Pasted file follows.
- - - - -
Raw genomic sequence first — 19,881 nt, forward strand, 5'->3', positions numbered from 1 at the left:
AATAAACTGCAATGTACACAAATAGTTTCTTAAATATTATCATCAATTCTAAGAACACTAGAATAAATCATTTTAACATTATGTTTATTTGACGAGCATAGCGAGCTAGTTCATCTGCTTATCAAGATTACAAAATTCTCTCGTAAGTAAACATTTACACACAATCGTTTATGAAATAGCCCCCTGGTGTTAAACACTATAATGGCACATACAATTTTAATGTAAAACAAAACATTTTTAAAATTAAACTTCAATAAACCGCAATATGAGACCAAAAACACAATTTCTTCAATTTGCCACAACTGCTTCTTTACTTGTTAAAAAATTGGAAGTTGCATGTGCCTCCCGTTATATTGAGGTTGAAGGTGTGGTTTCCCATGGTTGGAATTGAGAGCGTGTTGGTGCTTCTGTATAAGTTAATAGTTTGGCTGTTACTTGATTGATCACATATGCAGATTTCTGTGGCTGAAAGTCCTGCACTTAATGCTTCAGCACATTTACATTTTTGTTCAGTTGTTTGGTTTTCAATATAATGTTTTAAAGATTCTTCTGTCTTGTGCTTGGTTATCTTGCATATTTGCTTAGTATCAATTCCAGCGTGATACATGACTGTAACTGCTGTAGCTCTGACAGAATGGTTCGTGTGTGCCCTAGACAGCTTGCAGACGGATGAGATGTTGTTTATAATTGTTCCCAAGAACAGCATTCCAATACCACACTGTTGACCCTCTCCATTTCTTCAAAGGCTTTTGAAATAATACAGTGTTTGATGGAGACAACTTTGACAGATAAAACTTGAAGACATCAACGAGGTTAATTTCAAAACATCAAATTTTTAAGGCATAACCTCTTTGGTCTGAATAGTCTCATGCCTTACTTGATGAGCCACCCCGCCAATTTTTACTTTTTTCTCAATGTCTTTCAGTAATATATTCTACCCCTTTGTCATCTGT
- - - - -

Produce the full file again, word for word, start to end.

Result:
Raw genomic sequence first — 19,881 nt, forward strand, 5'->3', positions numbered from 1 at the left:
AATAAACTGCAATGTACACAAATAGTTTCTTAAATATTATCATCAATTCTAAGAACACTAGAATAAATCATTTTAACATTATGTTTATTTGACGAGCATAGCGAGCTAGTTCATCTGCTTATCAAGATTACAAAATTCTCTCGTAAGTAAACATTTACACACAATCGTTTATGAAATAGCCCCCTGGTGTTAAACACTATAATGGCACATACAATTTTAATGTAAAACAAAACATTTTTAAAATTAAACTTCAATAAACCGCAATATGAGACCAAAAACACAATTTCTTCAATTTGCCACAACTGCTTCTTTACTTGTTAAAAAATTGGAAGTTGCATGTGCCTCCCGTTATATTGAGGTTGAAGGTGTGGTTTCCCATGGTTGGAATTGAGAGCGTGTTGGTGCTTCTGTATAAGTTAATAGTTTGGCTGTTACTTGATTGATCACATATGCAGATTTCTGTGGCTGAAAGTCCTGCACTTAATGCTTCAGCACATTTACATTTTTGTTCAGTTGTTTGGTTTTCAATATAATGTTTTAAAGATTCTTCTGTCTTGTGCTTGGTTATCTTGCATATTTGCTTAGTATCAATTCCAGCGTGATACATGACTGTAACTGCTGTAGCTCTGACAGAATGGTTCGTGTGTGCCCTAGACAGCTTGCAGACGGATGAGATGTTGTTTATAATTGTTCCCAAGAACAGCATTCCAATACCACACTGTTGACCCTCTCCATTTCTTCAAAGGCTTTTGAAATAATACAGTGTTTGATGGAGACAACTTTGACAGATAAAACTTGAAGACATCAACGAGGTTAATTTCAAAACATCAAATTTTTAAGGCATAACCTCTTTGGTCTGAATAGTCTCATGCCTTACTTGATGAGCCACCCCGCCAATTTTTACTTTTTTCTCAATGTCTTTCAGTAATATATTCTACCCCTTTGTCATCTGT